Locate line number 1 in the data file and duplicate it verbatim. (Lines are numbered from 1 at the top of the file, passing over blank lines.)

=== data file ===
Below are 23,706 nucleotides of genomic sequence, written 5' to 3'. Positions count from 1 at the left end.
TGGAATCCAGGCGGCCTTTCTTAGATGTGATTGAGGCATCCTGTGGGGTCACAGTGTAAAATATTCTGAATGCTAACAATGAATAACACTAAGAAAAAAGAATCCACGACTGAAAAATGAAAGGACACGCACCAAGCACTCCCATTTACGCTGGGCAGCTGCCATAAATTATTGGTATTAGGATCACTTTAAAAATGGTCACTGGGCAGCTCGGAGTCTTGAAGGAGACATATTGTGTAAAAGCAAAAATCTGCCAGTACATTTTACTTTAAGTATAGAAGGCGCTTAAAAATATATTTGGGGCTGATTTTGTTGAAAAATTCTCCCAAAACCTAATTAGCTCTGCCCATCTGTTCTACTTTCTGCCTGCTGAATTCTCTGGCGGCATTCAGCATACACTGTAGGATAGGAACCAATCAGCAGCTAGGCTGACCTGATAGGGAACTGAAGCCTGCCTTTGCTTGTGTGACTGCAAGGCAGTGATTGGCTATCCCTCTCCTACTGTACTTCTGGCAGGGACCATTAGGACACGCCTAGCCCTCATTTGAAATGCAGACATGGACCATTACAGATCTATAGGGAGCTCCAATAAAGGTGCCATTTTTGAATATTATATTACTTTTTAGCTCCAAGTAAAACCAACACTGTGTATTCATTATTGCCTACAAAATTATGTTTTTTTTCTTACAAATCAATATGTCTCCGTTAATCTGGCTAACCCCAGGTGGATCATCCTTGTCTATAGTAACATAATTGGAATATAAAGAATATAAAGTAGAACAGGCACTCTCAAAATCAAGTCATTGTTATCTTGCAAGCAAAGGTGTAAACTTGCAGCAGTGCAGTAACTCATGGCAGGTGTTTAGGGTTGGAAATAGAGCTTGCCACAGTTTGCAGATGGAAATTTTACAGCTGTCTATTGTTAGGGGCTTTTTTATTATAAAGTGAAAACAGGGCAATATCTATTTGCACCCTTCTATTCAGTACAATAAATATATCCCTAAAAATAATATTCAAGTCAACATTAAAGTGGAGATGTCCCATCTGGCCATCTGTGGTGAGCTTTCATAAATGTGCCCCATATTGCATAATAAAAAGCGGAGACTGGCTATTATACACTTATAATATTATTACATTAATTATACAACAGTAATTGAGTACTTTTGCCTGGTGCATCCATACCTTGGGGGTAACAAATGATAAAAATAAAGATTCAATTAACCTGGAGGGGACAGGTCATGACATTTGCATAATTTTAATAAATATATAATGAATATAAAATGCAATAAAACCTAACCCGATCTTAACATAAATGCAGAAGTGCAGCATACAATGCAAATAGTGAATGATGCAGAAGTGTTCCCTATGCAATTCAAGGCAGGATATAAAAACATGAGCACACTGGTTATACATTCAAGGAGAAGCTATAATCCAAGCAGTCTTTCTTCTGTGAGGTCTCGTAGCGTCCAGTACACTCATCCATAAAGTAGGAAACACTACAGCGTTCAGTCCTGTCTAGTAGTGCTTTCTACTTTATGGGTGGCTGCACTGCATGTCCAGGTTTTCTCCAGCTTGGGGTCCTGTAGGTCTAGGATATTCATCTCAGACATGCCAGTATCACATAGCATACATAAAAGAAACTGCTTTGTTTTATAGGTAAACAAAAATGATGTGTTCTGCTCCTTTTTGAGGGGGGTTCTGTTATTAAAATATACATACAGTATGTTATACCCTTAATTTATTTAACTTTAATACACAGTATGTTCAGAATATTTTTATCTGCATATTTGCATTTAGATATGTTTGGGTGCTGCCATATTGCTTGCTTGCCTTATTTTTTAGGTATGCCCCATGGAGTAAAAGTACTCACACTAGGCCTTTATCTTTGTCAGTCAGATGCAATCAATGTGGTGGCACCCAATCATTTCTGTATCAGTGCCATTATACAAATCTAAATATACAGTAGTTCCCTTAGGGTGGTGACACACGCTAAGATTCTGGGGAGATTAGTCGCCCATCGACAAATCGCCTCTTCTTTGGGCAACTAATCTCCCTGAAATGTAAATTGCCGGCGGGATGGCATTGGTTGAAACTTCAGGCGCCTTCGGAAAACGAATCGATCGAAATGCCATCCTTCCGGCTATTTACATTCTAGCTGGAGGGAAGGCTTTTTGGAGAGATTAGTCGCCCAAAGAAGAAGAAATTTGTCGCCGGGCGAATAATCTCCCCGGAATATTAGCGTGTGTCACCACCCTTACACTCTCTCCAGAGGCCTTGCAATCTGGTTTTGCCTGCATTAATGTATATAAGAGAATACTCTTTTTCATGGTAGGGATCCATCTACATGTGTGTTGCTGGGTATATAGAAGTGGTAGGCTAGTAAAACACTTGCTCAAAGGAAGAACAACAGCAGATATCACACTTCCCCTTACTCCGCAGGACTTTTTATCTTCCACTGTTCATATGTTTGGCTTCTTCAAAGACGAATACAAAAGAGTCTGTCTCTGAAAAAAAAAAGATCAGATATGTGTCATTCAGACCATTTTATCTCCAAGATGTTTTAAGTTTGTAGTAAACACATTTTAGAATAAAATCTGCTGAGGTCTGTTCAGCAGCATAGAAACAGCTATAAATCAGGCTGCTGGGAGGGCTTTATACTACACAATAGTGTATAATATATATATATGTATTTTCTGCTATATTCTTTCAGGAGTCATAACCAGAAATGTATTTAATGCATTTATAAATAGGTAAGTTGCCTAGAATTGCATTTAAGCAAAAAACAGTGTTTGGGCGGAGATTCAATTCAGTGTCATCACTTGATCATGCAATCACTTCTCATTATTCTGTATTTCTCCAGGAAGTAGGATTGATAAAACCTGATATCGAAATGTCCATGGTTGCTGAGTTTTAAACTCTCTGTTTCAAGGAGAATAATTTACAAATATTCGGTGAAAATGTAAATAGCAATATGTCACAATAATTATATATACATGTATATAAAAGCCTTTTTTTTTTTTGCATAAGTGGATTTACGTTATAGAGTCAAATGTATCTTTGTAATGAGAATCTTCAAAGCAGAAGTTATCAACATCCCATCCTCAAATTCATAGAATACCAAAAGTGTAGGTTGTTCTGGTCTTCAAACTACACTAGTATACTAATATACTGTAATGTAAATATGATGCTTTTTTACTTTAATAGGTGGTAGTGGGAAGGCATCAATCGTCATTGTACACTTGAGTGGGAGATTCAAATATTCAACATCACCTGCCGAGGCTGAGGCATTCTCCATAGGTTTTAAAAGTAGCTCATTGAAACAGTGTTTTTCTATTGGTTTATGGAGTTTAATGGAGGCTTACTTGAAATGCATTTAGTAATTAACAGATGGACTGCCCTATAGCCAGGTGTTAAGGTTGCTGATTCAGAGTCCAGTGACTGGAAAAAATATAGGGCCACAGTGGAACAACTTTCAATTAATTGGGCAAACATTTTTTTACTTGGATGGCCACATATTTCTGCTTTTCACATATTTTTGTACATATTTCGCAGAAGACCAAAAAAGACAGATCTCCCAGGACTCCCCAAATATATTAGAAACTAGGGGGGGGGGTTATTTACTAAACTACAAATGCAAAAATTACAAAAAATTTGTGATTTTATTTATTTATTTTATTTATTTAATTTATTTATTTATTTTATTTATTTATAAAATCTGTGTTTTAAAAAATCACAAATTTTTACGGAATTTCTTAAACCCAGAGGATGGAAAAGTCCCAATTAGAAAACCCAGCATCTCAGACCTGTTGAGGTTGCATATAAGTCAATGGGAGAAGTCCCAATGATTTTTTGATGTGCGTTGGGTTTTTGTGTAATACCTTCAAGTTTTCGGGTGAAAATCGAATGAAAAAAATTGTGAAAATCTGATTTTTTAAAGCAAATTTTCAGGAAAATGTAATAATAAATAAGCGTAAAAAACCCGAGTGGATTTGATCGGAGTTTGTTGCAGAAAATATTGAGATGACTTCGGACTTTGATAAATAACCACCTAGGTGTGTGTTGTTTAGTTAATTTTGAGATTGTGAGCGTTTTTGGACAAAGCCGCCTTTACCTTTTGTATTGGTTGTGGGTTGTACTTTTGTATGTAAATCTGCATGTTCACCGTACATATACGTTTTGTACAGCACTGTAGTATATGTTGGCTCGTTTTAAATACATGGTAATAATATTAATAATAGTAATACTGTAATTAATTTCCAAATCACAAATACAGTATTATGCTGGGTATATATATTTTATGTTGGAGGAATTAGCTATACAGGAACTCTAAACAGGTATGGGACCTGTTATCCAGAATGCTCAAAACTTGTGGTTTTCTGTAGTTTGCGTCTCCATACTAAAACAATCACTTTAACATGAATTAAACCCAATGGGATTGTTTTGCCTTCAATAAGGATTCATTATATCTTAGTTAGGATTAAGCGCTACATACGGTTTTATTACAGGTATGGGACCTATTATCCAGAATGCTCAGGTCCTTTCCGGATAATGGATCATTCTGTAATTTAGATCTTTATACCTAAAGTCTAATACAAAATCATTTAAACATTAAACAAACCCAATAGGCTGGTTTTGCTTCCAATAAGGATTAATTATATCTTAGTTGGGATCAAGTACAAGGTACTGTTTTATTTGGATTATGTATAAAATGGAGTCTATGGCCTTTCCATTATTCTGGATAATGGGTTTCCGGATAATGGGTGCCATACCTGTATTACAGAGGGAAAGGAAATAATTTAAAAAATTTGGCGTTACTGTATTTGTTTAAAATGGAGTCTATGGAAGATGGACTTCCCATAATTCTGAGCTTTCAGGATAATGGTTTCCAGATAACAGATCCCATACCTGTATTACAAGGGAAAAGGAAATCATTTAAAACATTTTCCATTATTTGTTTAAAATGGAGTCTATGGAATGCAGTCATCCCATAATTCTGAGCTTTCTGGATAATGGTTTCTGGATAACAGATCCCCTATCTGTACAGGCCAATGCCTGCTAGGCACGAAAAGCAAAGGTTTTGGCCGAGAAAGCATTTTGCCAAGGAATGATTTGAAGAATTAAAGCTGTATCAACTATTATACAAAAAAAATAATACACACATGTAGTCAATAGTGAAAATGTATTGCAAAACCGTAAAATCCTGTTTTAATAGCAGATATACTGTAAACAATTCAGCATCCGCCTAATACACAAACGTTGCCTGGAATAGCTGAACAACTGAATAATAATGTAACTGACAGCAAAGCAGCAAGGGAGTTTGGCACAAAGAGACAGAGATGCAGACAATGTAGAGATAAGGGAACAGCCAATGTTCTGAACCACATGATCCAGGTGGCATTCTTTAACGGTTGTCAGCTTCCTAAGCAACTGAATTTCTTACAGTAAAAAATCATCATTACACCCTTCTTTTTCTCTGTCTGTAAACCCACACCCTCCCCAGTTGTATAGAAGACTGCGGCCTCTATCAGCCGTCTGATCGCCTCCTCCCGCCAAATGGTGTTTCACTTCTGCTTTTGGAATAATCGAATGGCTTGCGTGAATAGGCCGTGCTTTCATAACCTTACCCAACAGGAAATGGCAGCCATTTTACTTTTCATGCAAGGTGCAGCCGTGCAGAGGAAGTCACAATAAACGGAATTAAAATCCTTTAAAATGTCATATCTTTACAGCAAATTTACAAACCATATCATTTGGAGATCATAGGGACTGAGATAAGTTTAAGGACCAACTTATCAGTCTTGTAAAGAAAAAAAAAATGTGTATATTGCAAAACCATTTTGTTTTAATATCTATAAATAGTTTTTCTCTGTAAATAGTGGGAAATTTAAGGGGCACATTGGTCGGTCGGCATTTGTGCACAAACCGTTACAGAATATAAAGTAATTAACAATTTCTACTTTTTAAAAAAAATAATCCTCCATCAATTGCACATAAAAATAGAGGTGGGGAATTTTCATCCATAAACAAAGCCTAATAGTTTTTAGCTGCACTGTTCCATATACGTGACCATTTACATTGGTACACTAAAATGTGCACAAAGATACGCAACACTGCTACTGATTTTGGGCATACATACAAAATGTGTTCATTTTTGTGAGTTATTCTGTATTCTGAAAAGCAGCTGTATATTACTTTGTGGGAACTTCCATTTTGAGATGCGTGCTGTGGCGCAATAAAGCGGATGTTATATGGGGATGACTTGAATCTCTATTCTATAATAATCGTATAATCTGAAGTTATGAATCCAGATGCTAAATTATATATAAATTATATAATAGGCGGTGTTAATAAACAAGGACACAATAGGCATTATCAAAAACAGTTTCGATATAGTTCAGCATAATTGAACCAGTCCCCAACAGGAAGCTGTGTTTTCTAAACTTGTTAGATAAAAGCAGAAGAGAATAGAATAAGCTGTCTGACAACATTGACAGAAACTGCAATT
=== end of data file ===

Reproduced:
Below are 23,706 nucleotides of genomic sequence, written 5' to 3'. Positions count from 1 at the left end.